Tiny Gibraltar Pins Hopes On Tax-Free Status

JOSEPH BOSSANO comes across as a man of contradictions: He calls himself a socialist but has built a successful political career on a platform of ultra-low taxes and free enterprise; he heads one of Britain's last colonies but preaches the principle of self-determination for all peoples.

The chief minister of Gibraltar, however, is not a man to split hairs over such apparent incongruities. His life has been characterized by pragmatic concerns, from his experience as a three-month-old prisoner of war in Casablanca to his present efforts to preserve his homeland against economic and political threats.

"There's nothing wrong with making money," says Mr. Bossano, in Boston to speak at Harvard University. "It's how you use it when you make it.... That is what makes a government a caring socialist government or not."

How to make money is a question no leader of Gibraltar - socialist or not - can afford to ignore. The former outpost of the British empire has seen the military portion of its economy fall sharply over the last 20 years. The 2.5-square-mile "rock" of Gibraltar has only 30,000 people, no agriculture, not even a natural supply of fresh water (much less petroleum).

Bossano says that, lacking those resources, "Gib" does have one competitive advantage: its very smallness. The colony can afford to offer tax incentives and make quick policy adjustments that larger nations cannot. "Before they wake up, we're in the business," he says.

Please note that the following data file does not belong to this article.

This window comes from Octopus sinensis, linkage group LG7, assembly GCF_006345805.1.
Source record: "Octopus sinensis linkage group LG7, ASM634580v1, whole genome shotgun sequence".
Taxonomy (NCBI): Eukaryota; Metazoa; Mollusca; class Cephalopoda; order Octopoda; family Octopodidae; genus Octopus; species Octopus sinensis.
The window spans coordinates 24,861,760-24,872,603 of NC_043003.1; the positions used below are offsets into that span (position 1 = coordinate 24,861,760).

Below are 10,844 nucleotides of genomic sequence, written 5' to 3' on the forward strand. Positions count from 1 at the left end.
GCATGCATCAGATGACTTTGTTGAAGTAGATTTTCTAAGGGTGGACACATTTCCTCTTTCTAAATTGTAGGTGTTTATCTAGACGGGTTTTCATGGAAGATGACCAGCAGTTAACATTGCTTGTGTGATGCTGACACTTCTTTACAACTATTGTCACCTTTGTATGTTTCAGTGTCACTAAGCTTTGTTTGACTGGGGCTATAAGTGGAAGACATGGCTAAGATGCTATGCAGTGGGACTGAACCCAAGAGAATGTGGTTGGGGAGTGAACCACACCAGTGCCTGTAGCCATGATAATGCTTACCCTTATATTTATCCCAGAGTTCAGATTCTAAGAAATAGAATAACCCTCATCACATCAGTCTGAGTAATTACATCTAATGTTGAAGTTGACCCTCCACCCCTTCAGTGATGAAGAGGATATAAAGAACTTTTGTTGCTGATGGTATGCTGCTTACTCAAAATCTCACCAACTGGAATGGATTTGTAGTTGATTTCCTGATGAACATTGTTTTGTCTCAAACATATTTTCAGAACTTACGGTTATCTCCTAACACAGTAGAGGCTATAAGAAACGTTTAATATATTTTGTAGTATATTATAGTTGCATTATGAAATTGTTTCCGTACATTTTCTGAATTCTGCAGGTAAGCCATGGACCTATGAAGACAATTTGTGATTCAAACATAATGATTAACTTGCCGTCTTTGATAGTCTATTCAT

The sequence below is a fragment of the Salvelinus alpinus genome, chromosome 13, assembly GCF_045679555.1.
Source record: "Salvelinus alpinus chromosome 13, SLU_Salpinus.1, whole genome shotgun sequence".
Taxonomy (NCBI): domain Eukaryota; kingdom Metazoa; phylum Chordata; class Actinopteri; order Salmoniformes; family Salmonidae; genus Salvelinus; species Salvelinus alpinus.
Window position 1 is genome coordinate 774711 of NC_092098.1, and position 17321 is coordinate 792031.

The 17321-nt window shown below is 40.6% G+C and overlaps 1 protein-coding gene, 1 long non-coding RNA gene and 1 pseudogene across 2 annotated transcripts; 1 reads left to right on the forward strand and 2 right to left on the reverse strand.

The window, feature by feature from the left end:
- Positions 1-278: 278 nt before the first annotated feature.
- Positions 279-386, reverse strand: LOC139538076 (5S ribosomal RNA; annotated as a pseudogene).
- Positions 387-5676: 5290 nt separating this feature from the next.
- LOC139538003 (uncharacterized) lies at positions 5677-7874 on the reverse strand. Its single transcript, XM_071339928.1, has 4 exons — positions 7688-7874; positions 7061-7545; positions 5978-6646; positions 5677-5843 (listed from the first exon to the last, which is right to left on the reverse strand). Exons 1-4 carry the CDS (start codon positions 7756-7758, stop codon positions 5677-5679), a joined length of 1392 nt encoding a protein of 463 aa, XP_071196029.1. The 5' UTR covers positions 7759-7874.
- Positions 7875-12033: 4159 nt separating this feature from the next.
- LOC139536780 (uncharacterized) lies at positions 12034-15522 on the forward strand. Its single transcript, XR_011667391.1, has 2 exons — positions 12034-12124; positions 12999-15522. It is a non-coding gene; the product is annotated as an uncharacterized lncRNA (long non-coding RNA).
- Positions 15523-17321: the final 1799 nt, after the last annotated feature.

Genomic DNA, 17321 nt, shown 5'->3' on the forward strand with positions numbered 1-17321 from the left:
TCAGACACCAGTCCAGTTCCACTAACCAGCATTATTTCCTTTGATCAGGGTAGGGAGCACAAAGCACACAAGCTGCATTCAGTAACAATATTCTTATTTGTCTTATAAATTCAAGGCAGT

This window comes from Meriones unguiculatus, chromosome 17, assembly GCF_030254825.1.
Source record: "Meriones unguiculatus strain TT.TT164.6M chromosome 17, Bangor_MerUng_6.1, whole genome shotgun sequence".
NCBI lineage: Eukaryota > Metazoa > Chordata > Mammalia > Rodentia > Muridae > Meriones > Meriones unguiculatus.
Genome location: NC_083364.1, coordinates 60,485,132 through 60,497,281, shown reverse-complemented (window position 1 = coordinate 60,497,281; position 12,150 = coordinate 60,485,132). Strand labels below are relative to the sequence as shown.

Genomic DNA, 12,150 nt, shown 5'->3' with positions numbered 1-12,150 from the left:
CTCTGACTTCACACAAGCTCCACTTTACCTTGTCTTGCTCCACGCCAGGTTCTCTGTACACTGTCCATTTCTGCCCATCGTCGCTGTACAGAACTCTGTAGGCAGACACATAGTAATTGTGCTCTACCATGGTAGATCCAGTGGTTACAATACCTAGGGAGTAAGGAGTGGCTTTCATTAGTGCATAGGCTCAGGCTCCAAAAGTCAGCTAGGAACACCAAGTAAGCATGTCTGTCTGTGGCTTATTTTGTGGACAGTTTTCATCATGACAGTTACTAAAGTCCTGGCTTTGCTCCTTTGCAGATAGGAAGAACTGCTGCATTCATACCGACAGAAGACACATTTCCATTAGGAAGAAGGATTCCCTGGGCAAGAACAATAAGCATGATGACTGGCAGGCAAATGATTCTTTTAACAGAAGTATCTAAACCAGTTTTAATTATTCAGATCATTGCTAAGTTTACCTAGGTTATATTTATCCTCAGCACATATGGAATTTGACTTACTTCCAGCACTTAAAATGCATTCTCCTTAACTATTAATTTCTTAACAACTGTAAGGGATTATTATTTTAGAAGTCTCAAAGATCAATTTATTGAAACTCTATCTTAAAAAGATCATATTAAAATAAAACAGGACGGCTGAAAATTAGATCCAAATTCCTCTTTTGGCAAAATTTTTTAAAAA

Though external affairs are governed by Britain, a local legislature makes tax policy. Gibraltar's special status in the European Community allows it to avoid the tariffs and sales taxes of other member nations.

The colony hopes that keeping its taxes low will generate high-volume business in areas such as banking and tourism. Each year about 4 million visitors come, often to buy goods from the United States or Japan without duties or value-added taxes.

Bank assets have quadrupled in the last four years. Gibraltar is inviting US mutual funds to locate here to sell in Europe's Common Market.

To lure shipping business from nearby Spanish ports, the colony puts no tax on fuel. Gibraltar is actually a net exporter of oil in value terms because of the difference between the purchase price and the price at which much of it is sold to refuelling ships.

All this has helped the colony to double the size of its economy to about $460 million in the five years since Bossano was elected. This growth enables him to pursue goals such as providing first-class education and health care. Any graduate of high school accepted at a university in Britain is granted free tuition and travel expenses.

The Gibraltar Socialist Labor Party has gained support steadily since Bossano founded it in 1976. A longtime labor union organizer, he was reelected chief minister last year with an enviable 73 percent of the vote.

Still, he faces a political challenge: the colony's quest to remain independent from Spain. The United Nations has declared the 1990s the decade for ending colonialism. Bossano says this goal should be weighed against the right of self-determination that is also enshrined in UN resolutions. That is "an idea we and Spain are willing to defend in Bosnia," he notes.

The struggle for such rights is nothing new to Bossano and other citizens of the rock. As an infant in World War II, he was evacuated from Gibraltar along with the entire British civilian population. His family was taken prisoner when German forces captured Casablanca, and then was returned to Britain in exchange for Italian prisoners of war.

"After the war they almost forgot about us," he says. Finally in 1946-47 a cash-strapped British government returned the Gibraltar residents home.

While working as a seaman, Bossano took college correspondence courses. He then earned a degree from the London School of Economics while working nights in a bakery.

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